Some of our properties are located in historic mining districts with past production and abandoned mines. The major historical mine workings and processing facilities owned (wholly or partially) by us in Montana are being targeted by the Montana Department of Environmental Quality (“MDEQ”) for publicly funded cleanup, which reduces our exposure to financial liability. We are participating with the MDEQ under Voluntary Cleanup Plans on those sites. Our cleanup responsibilities have been completed at the Corbin Flats Facility and at the Gregory Mine site, both located in Jefferson County, Montana, under programs involving cooperative efforts with the MDEQ. MDEQ is also contemplating remediation of the Washington Mine site at public expense under the Surface Mining Control and Reclamation Act of 1977 (“SMCRA”). In February 2004, we consented to MDEQ’s entry onto the portion of the Washington Mine site owned by us to undertake publicly funded remediation under SMCRA. In March 2004, we entered into a definitive written settlement agreement with MDEQ and the Bureau of Land Management (“BLM”) under which MDEQ will conduct publicly funded remediation of the Wickes Smelter site under SMCRA and will grant us a site release in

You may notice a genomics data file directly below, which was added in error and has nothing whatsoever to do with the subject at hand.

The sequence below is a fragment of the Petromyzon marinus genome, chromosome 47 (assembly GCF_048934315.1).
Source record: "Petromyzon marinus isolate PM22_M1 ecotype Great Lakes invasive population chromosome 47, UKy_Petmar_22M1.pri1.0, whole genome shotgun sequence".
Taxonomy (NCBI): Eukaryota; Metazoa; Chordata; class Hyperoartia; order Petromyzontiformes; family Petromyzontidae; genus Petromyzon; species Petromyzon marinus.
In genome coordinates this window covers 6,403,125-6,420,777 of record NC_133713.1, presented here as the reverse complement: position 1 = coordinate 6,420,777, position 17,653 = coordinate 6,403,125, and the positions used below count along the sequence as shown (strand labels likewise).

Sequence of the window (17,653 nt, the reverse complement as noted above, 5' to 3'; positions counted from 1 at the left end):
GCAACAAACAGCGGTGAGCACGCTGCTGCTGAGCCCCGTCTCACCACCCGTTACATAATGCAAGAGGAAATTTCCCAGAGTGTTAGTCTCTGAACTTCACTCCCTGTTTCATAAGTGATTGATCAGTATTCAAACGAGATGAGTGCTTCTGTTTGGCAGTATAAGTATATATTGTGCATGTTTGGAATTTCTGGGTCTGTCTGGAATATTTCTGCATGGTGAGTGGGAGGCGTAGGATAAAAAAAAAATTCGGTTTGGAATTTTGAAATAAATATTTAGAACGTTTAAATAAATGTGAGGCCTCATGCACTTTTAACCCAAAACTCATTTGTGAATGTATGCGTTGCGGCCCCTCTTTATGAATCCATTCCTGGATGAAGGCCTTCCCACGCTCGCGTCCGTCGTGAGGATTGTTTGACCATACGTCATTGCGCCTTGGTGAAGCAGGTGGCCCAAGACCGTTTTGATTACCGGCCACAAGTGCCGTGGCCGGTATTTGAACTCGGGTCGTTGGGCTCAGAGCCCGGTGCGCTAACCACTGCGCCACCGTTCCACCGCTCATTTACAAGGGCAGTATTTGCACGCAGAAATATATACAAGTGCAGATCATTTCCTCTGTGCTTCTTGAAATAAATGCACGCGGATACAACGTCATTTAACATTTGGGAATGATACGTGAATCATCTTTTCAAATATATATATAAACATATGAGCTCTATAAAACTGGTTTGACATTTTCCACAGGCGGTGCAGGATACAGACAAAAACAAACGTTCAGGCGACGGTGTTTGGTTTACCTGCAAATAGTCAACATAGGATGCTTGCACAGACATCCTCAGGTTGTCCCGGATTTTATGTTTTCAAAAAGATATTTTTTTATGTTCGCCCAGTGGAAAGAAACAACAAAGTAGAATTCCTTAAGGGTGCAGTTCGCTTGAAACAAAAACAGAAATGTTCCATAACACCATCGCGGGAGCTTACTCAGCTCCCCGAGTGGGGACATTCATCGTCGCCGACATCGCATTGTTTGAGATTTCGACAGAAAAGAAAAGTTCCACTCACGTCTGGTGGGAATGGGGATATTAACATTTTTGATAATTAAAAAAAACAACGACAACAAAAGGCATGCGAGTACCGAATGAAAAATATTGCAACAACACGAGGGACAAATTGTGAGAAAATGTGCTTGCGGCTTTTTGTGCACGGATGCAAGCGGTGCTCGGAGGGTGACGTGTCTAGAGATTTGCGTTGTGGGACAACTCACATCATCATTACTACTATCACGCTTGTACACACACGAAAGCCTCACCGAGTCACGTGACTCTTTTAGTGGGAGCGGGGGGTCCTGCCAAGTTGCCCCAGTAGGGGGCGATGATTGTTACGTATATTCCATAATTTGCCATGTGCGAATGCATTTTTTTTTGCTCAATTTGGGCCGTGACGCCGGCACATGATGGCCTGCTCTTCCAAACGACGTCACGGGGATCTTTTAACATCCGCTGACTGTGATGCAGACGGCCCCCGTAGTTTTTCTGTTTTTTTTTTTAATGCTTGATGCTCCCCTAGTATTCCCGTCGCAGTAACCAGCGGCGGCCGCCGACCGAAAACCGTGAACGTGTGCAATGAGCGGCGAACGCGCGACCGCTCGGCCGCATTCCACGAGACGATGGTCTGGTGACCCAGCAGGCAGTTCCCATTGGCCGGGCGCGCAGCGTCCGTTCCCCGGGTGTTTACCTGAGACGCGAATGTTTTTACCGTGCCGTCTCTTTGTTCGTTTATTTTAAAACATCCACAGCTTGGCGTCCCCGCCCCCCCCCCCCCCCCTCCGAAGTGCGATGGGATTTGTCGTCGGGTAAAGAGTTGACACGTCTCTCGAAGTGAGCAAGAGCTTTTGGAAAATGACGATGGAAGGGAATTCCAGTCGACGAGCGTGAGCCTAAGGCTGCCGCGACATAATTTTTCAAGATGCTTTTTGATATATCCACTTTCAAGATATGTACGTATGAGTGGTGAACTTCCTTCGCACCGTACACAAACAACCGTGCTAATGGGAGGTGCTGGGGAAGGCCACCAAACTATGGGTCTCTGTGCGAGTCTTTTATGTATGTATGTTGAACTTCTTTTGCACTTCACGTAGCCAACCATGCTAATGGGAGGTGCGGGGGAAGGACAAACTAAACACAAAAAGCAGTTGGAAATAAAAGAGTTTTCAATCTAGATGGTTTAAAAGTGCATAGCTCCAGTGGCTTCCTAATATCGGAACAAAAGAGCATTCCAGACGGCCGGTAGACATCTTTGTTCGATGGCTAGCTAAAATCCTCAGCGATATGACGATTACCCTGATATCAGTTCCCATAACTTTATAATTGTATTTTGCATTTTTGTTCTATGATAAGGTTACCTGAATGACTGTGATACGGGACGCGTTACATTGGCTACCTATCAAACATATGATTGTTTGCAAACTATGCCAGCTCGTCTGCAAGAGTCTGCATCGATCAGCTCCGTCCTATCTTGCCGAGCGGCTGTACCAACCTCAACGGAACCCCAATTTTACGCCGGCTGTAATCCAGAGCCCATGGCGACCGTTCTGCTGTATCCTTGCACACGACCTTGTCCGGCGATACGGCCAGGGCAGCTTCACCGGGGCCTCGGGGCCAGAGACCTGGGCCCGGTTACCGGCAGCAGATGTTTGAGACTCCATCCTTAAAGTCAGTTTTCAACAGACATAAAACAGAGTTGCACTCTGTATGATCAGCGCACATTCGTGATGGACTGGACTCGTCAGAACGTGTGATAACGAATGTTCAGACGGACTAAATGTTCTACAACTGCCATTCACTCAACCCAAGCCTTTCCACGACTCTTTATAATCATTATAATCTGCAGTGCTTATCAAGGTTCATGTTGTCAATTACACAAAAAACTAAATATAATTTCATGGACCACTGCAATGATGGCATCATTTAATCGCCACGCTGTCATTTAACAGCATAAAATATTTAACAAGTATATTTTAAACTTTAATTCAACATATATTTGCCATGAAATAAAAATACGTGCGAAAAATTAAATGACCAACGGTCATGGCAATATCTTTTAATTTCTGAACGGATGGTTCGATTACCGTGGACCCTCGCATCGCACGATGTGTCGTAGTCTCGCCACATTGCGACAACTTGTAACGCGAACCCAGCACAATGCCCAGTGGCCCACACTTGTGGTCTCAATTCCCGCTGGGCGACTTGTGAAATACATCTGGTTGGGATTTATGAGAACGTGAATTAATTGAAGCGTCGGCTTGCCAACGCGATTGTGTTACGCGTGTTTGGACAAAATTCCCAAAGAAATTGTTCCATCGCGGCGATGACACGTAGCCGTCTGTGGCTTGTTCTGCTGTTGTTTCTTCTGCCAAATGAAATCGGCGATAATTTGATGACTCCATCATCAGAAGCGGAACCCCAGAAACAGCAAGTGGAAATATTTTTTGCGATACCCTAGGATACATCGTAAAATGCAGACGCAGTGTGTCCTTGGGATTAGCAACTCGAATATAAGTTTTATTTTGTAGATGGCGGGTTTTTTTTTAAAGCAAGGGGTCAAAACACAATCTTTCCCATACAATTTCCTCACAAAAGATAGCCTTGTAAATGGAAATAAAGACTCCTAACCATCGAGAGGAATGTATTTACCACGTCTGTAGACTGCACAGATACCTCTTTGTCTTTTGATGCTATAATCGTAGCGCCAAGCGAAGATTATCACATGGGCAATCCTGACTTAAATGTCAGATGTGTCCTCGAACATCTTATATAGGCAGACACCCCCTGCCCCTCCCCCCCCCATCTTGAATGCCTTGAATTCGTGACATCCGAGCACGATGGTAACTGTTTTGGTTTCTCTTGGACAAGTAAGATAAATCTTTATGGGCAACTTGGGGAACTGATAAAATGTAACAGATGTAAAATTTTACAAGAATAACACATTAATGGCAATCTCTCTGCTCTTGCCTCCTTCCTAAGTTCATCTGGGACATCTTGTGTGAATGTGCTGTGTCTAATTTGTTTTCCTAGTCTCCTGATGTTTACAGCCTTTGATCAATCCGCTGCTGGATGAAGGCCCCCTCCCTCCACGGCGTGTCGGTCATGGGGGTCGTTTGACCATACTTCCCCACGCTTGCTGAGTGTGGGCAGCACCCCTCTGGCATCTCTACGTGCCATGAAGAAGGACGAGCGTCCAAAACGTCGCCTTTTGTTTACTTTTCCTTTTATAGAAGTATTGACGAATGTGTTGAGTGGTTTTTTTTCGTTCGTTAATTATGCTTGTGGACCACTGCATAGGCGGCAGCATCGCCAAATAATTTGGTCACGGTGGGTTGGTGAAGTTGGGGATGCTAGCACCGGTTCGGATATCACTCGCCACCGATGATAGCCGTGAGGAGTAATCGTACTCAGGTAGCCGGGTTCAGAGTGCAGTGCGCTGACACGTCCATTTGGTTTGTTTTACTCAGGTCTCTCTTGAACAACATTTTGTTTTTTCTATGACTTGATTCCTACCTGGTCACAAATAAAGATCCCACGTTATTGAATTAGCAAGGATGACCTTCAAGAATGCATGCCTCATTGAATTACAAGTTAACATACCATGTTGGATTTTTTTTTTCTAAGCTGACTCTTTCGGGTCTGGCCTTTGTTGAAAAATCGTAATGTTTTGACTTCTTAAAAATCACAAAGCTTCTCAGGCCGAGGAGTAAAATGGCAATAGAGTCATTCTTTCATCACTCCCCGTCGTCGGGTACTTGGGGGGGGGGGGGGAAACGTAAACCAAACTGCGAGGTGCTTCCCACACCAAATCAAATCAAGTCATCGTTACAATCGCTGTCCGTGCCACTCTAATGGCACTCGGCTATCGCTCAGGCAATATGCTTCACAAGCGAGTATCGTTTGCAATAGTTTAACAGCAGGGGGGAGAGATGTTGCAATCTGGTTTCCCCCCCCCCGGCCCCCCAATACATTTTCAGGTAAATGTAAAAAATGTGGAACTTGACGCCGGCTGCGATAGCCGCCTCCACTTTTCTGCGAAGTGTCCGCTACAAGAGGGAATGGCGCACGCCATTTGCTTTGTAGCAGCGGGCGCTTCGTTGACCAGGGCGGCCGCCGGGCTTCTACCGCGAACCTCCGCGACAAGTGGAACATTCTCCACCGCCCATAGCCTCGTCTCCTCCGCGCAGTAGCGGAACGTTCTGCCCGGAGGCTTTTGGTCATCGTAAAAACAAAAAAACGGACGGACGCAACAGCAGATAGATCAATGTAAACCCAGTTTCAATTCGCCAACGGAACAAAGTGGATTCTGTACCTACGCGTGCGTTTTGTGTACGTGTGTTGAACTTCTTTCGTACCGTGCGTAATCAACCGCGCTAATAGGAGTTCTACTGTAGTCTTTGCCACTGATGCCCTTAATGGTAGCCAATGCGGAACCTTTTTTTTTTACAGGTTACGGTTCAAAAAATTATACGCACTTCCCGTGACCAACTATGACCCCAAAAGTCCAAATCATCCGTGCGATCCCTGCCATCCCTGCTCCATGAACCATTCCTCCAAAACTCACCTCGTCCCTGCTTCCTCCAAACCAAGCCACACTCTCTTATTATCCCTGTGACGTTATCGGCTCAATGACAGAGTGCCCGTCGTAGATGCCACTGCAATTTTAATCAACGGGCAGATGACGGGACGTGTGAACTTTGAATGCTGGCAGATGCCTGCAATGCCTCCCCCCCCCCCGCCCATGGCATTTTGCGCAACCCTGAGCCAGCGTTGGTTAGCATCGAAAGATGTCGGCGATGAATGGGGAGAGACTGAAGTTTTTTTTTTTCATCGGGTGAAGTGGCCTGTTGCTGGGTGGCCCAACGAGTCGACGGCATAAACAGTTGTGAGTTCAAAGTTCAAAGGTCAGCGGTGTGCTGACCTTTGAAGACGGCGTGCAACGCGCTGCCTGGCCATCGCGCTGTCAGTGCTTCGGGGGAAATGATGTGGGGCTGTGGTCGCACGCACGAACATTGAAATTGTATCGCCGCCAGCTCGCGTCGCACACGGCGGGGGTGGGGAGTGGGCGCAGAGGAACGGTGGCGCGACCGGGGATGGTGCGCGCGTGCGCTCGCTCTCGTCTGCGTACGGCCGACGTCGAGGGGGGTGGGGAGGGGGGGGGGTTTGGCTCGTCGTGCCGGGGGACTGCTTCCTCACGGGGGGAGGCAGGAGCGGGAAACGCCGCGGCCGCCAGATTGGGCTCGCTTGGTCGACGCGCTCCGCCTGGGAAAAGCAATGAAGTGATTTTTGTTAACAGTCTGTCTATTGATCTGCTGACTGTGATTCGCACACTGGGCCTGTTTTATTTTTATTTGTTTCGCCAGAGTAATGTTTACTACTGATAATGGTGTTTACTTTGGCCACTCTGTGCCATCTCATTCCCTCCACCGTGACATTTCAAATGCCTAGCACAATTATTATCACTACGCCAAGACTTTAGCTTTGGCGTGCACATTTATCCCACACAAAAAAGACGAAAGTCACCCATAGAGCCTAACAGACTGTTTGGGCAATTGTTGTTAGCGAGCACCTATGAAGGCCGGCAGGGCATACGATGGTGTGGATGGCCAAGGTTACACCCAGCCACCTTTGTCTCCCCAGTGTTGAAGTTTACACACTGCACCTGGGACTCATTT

20


 

exchange for our donation of the portion of the site owned by us to BLM for use as a waste repository. However, there can be no assurance that we will continue to resolve disputed liability for historical mine and ore processing facility waste sites on such favorable terms in the future. We remain exposed to liability, or assertions of liability, that would require expenditure of legal defense costs, under joint and several liability statutes for cleanups of historical wastes that have not yet been completed.